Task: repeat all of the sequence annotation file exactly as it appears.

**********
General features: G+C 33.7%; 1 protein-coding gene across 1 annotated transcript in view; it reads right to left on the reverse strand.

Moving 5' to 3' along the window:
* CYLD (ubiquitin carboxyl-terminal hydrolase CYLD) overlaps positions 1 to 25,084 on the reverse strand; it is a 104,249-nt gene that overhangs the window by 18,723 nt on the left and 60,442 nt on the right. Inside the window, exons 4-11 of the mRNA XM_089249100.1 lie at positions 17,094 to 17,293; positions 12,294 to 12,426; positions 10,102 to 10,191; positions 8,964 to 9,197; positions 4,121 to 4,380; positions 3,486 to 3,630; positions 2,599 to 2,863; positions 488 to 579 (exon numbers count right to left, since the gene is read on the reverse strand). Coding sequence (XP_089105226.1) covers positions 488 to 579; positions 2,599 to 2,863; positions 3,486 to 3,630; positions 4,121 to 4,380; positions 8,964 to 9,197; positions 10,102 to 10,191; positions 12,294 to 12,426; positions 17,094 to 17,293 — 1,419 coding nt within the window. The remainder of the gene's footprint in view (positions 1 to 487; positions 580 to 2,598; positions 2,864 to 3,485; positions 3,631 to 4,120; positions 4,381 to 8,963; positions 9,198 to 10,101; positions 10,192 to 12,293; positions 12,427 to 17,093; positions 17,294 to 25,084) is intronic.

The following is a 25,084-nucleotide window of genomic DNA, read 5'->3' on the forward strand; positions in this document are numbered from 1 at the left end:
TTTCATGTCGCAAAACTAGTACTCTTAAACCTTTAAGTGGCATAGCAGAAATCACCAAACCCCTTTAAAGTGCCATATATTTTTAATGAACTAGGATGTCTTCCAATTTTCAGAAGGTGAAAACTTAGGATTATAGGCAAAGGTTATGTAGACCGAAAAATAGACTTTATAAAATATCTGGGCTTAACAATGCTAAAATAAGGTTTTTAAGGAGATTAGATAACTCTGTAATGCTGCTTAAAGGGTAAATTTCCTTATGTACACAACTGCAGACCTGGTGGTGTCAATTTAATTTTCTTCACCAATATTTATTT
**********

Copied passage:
General features: G+C 33.7%; 1 protein-coding gene across 1 annotated transcript in view; it reads right to left on the reverse strand.

Moving 5' to 3' along the window:
* CYLD (ubiquitin carboxyl-terminal hydrolase CYLD) overlaps positions 1 to 25,084 on the reverse strand; it is a 104,249-nt gene that overhangs the window by 18,723 nt on the left and 60,442 nt on the right. Inside the window, exons 4-11 of the mRNA XM_089249100.1 lie at positions 17,094 to 17,293; positions 12,294 to 12,426; positions 10,102 to 10,191; positions 8,964 to 9,197; positions 4,121 to 4,380; positions 3,486 to 3,630; positions 2,599 to 2,863; positions 488 to 579 (exon numbers count right to left, since the gene is read on the reverse strand). Coding sequence (XP_089105226.1) covers positions 488 to 579; positions 2,599 to 2,863; positions 3,486 to 3,630; positions 4,121 to 4,380; positions 8,964 to 9,197; positions 10,102 to 10,191; positions 12,294 to 12,426; positions 17,094 to 17,293 — 1,419 coding nt within the window. The remainder of the gene's footprint in view (positions 1 to 487; positions 580 to 2,598; positions 2,864 to 3,485; positions 3,631 to 4,120; positions 4,381 to 8,963; positions 9,198 to 10,101; positions 10,192 to 12,293; positions 12,427 to 17,093; positions 17,294 to 25,084) is intronic.

The following is a 25,084-nucleotide window of genomic DNA, read 5'->3' on the forward strand; positions in this document are numbered from 1 at the left end:
TTTCATGTCGCAAAACTAGTACTCTTAAACCTTTAAGTGGCATAGCAGAAATCACCAAACCCCTTTAAAGTGCCATATATTTTTAATGAACTAGGATGTCTTCCAATTTTCAGAAGGTGAAAACTTAGGATTATAGGCAAAGGTTATGTAGACCGAAAAATAGACTTTATAAAATATCTGGGCTTAACAATGCTAAAATAAGGTTTTTAAGGAGATTAGATAACTCTGTAATGCTGCTTAAAGGGTAAATTTCCTTATGTACACAACTGCAGACCTGGTGGTGTCAATTTAATTTTCTTCACCAATATTTATTT